The Museum area Hammarbacken
The Fiskars Museum is located on Hammarbacken in the Fiskars Upper Ironworks. Hammarbacken (“Hammer Hill”) received its name from an industrial trip hammer of iron that was located on the upper course of the Fiskars River since the 17th century. The Upper Ironworks was the early hub of Fiskars’ heavy industry, as it also housed a engineering workshop, a foundry, a rolling mill and a plow workshop.
The Main Building of the Museum – Old office
The building was constructed in the mid-19th century as an office for the engineering workshop and as living quarters for office workers. The architect of the building is unknown because the original drawings of the building are lost. In the 20th century, several working people families lived in the house. The building became a museum in 1949 on the initiative of office worker Laura Holmström and midwife Gerda Gers. In connection with renovation work undertaken in 2014, old layers of paint and wallpaper were found, which were used as inspiration for the selection of new surface materials. The walls were painted with a mild linseed oil paint, hand-pigmented in different shades. The windows were renovated using traditional methods. The Julin Room upstairs was reconstructed with purple stencil paint on the walls and the original wooden floor was uncovered. Old layers of paint and wallpaper are still preserved under the new surfaces. All rooms have old layers of paint and wallpaper, so-called colored staircases.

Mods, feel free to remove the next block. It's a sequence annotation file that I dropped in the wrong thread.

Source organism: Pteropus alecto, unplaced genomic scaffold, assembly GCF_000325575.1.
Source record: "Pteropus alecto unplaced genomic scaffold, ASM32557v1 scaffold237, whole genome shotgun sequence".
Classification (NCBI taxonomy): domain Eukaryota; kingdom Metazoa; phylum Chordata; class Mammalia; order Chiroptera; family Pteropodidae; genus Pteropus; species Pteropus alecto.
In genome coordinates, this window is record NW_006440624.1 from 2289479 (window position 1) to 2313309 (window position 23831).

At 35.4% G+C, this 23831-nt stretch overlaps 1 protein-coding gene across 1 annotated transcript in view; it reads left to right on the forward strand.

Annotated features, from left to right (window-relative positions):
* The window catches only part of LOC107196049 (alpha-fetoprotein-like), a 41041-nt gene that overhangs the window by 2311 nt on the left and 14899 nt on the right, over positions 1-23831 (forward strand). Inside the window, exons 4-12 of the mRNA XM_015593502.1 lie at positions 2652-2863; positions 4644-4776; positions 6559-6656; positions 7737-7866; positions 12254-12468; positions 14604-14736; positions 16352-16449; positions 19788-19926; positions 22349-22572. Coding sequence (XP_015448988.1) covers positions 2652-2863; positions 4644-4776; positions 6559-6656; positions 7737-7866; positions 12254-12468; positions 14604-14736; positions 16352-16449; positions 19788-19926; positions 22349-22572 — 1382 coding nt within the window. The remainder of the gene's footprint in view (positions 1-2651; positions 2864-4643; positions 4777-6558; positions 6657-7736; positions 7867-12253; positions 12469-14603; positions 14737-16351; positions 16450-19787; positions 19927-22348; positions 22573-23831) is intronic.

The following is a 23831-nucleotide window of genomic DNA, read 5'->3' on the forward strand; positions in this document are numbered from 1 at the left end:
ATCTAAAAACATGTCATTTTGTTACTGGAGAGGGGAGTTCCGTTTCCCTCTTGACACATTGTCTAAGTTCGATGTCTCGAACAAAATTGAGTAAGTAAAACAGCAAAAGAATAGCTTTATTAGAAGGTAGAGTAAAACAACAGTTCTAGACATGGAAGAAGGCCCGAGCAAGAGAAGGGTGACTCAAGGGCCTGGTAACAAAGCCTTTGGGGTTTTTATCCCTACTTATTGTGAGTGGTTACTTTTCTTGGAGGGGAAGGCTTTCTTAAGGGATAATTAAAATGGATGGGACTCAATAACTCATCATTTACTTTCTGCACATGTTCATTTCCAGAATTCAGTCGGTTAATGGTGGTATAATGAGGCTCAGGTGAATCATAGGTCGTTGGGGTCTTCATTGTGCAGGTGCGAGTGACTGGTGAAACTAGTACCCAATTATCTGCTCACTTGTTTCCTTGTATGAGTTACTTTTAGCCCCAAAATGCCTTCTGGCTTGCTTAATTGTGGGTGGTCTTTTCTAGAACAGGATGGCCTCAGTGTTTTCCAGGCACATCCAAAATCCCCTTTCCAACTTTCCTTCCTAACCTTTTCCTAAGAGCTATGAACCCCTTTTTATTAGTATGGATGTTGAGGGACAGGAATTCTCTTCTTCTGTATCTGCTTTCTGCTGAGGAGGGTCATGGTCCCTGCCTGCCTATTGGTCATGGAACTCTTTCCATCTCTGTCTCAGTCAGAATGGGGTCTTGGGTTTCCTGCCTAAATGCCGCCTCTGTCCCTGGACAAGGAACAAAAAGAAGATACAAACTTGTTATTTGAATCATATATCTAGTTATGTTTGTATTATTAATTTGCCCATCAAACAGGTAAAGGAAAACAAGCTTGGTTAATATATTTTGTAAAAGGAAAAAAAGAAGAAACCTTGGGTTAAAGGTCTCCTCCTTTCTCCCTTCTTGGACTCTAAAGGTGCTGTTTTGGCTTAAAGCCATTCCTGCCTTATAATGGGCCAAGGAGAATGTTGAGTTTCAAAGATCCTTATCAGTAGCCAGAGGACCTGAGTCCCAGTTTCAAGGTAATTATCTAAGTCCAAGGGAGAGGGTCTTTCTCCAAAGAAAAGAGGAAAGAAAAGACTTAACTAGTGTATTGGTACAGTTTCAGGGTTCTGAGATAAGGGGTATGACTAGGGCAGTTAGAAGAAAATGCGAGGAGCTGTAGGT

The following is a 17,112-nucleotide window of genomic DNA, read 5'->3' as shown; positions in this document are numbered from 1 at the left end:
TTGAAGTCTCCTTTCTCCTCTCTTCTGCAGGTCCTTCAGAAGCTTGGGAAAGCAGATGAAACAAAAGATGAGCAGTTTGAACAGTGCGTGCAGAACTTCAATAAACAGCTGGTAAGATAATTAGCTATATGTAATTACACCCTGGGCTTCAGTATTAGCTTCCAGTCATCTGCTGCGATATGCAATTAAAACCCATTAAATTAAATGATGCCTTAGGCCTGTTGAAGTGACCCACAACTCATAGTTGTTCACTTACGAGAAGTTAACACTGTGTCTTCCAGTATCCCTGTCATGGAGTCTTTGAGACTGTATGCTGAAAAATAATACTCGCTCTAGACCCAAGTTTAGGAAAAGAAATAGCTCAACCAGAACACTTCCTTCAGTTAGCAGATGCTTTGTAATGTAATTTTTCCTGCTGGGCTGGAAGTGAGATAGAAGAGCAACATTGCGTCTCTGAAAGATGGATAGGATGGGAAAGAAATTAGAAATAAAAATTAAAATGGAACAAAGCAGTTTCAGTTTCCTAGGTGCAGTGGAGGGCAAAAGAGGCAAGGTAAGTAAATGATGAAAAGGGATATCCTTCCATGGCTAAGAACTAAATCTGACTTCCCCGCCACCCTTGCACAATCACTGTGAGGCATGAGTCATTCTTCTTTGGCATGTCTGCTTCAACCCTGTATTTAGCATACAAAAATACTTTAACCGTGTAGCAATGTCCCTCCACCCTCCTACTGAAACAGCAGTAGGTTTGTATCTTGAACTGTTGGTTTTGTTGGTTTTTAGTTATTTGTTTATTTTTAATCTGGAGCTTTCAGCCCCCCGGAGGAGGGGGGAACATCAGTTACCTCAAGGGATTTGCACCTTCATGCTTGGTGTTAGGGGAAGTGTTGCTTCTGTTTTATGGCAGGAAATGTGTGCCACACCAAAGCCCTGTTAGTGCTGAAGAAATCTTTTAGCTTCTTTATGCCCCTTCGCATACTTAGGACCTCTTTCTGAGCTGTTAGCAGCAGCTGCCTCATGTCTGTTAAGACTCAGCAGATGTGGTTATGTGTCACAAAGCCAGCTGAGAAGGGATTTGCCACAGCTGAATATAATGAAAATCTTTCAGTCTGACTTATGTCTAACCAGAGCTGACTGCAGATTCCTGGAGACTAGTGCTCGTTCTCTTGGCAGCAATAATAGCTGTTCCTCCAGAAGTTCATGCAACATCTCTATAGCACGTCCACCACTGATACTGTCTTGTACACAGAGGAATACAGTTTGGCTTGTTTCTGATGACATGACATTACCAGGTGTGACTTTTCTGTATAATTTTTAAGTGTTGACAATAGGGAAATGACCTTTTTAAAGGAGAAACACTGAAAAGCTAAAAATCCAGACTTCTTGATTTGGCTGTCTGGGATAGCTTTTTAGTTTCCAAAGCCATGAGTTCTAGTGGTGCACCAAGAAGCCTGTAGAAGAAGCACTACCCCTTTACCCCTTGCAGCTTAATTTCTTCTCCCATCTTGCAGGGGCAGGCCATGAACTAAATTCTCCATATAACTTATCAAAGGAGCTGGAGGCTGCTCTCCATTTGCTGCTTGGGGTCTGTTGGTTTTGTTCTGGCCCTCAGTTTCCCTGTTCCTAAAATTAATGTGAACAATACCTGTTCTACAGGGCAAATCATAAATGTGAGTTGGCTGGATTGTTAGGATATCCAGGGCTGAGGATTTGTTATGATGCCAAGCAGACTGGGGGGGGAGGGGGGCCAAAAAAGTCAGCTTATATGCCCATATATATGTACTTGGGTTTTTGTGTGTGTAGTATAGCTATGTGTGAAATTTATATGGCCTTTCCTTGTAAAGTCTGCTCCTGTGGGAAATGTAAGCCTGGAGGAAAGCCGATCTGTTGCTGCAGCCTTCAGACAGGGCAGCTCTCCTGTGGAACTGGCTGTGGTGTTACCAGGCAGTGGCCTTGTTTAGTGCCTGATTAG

Outhouse and Bakery
Firewood and garden tools were stored in the red outhouse opposite the old office. The building also houses one of the old bakeries and mangle houses of the Ironworks, which was shared by working families. During the summer, the aroma of freshly baked bread hovers over the baking tray. At the same time, you may see freshly washed linen towels hanging on a clothesline. In the outhouse and bakery we offer a variety of museum lessons, for example Ironworks Villager’s Activities.
In 1842, the building was turned into a canteen for workers of the Upper Ironworks. Due to a general housing shortage, the building was later used as a home for several working families and single people. In 1970, residents abandoned the house and it lay deserted until 1983 when the Museum took over the building and renovated it into exhibition space. Upstairs you can see, among other things, the apartment of the widow and the cabin of the bachelor. Today, the Museum Office and Café Hammarbacken are located on the ground floor of the building. In the cosy café you can enjoy freshly baked buns with a cup of coffee.
The oldest part of the archive building was erected from slag brick and red brick in the 19th century as an office for the rolling mill. Later, the building functioned mainly as a warehouse. Today, the building houses the Pohja Local Historical Archive.
Link to the archive.
Things to know Before the Visit
The Fiskars Museum was temporarily closed to the public because of the global coronavirus crisis (COVID-19). The health and safety of our visitors and staff are and always will be our greatest priority. Certain precautions have been taken with regard to the opening of the Museum on June 1st, 2020, which we would like to inform you about.